Fun! While our goals were serious, we also wanted the athletes to enjoy themselves at our strength camp–this was, after all, their summer vacation. We scheduled many team-building drills, from competitive relay races to various forms of tag and other games. Activities like these are great motivators–especially when there are rewards for winning and consequences for losing.
Winners received things like first dibs on getting water, which is more valuable than gold on an Arizona summer day. None of the consequences for losers were severe–they’d do a few push- ups or extra reps of an exercise–but high school athletes almost always work harder when something is “on the line.” Plus, simple games like tag help develop important skills such as fast change of direction and reactive quickness in pursuit. We sometimes added an extra challenge by confining the five or six tag players to a 15-yard circle.
Before the first athlete set foot in our facility for the start of camp, we had hammered out everything from the number of days per week each sport would train to the time each team would commit per workout. Attention to a few specific details helped us make sure the camp would be memorable for everyone involved.
We solicited the manager of a local nutritional supplement company and he offered to support the program by providing T-shirts for all the participants–his logo appeared on the back, and we designed a camp logo for the front. This allowed us to provide a nice perk for the athletes and a way they could proudly show off what they did over the summer, without adding any cost to the program.
In addition, through various connections we reached out to a few pro athletes living in the area and enticed them to train at the facility and help out with coaching and motivational talks. At various times during the camp we had Oakland Raiders quarterback Charlie Frye, Carolina Panthers long snapper J.J. Jansen, and New York Mets pitcher Pat Misch. J.J. turned out to be one of our biggest helpers–he would perform a lifting and running workout with a group of athletes, then stay an extra hour to help anyone who was interested in learning to long snap. Needless to say, interacting with pro athletes was an incredible experience for our high school kids.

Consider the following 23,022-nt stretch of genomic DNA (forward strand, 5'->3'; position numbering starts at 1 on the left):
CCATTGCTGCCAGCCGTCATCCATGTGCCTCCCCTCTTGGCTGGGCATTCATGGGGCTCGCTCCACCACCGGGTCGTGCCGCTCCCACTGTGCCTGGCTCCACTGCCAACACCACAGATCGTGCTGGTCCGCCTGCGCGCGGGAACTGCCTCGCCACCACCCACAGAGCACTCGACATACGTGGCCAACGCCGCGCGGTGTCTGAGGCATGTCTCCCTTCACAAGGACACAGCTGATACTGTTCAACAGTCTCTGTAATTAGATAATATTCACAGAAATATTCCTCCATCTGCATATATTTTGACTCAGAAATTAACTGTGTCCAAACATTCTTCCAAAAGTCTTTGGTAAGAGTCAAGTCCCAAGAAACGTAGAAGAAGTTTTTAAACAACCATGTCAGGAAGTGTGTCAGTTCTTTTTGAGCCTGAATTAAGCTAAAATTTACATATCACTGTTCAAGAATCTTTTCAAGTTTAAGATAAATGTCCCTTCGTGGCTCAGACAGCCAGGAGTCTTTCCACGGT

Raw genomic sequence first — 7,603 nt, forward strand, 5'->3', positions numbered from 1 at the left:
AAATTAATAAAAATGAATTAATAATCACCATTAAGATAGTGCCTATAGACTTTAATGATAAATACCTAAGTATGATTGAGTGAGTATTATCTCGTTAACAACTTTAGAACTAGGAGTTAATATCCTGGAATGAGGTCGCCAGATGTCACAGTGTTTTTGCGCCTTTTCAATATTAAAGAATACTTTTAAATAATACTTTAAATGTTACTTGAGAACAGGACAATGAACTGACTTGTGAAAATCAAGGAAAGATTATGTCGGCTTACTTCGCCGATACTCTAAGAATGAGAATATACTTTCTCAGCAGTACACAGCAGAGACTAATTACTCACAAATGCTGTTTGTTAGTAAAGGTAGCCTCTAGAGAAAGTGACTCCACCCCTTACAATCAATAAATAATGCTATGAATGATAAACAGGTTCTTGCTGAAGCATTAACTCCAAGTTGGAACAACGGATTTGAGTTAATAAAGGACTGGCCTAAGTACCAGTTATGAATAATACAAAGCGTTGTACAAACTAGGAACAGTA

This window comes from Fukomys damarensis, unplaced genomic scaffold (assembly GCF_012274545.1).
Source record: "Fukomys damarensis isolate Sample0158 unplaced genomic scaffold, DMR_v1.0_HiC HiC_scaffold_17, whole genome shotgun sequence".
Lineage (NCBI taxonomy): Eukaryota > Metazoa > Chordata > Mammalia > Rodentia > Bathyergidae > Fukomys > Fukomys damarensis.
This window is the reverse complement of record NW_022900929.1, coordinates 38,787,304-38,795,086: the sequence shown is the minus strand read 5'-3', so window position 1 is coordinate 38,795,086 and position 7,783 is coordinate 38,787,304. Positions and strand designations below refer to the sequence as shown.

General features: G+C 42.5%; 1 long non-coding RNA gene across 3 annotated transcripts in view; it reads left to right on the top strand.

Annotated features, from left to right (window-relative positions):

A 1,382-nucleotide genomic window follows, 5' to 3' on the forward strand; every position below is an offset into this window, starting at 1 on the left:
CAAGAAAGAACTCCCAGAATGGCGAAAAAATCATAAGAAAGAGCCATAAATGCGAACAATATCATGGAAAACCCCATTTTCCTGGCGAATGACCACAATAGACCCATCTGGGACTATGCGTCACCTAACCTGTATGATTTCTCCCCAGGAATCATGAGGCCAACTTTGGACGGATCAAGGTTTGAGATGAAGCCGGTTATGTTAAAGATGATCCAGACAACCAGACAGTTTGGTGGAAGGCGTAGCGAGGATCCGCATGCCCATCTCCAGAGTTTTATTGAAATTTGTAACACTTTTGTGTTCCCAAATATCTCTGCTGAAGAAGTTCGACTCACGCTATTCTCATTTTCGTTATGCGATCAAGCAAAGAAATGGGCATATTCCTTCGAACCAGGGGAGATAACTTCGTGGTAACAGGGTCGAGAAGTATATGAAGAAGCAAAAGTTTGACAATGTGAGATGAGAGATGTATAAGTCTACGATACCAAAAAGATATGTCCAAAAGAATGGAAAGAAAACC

Even if you don’t have access to pro athletes, special guests are a great way to add extra benefits to a summer strength camp. We invited Phoenix Police Sergeant Jim Cope, who also happens to be a former junior world champion powerlifter and world record holder in the deadlift, to speak to the athletes about commitment, teamwork, selflessness, and character. The athletes were highly receptive and clearly inspired–we could see a difference in their workout motivation after the talk.
As another added touch, to supplement the education athletes received at the camp itself, we organized an evening presentation covering basic sports nutrition. It was open to all students at the school, and because nutrition is an important topic for parents to understand, they were invited as well. We charged two dollars for admission, and donated the proceeds to the school’s general athletic fund.
The great strides we saw athletes making throughout the summer, along with the positive feedback we received from participants and coaches during and after the camp, made us proud of what we had created. But the best objective measure of our summer program came on the fields and courts in the 2009-10 athletic year.
Using football as our yardstick, the camp was a huge success. Bouncing back from its 2-8 record in 2008, the team finished the 2009 regular season at 10-0. While Coach Vaughan deserves much of the credit for that outstanding turnaround, I have no doubt our summer program helped the athletes immensely. Beyond the physical gains they made–which were many–the summer workouts also helped instill a culture of higher expectations, more consistent hard work, and new levels of dedication to team and individual progress.
There’s one more measure that shows how well our camp turned out. By the fall, when next summer was on the distant horizon, athletes were already coming to us to talk about reserving their spot in the camp for 2010.